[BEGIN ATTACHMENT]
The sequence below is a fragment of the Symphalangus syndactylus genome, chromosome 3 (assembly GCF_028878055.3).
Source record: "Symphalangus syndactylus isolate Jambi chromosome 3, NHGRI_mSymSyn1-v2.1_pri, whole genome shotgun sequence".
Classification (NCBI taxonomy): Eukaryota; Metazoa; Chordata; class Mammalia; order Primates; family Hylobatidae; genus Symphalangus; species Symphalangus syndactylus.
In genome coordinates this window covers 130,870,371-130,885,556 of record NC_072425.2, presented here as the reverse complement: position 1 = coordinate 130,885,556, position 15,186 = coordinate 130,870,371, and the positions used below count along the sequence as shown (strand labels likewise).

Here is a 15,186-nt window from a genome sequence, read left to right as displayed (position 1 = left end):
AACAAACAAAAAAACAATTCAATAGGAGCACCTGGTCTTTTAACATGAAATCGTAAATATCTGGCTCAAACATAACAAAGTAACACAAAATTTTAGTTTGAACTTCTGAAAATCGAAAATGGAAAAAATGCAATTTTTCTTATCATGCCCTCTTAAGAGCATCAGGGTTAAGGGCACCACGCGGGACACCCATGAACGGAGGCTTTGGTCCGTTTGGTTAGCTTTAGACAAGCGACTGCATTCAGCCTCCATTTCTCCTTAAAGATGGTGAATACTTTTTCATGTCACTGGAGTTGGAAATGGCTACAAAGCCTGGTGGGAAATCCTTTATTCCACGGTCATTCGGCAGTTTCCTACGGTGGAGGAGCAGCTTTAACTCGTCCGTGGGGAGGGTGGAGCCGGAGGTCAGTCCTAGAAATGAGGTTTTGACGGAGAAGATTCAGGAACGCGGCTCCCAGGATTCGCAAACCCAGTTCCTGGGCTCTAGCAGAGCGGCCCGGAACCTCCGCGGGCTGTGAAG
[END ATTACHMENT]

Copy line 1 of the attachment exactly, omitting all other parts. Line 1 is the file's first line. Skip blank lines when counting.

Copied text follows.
The sequence below is a fragment of the Symphalangus syndactylus genome, chromosome 3 (assembly GCF_028878055.3).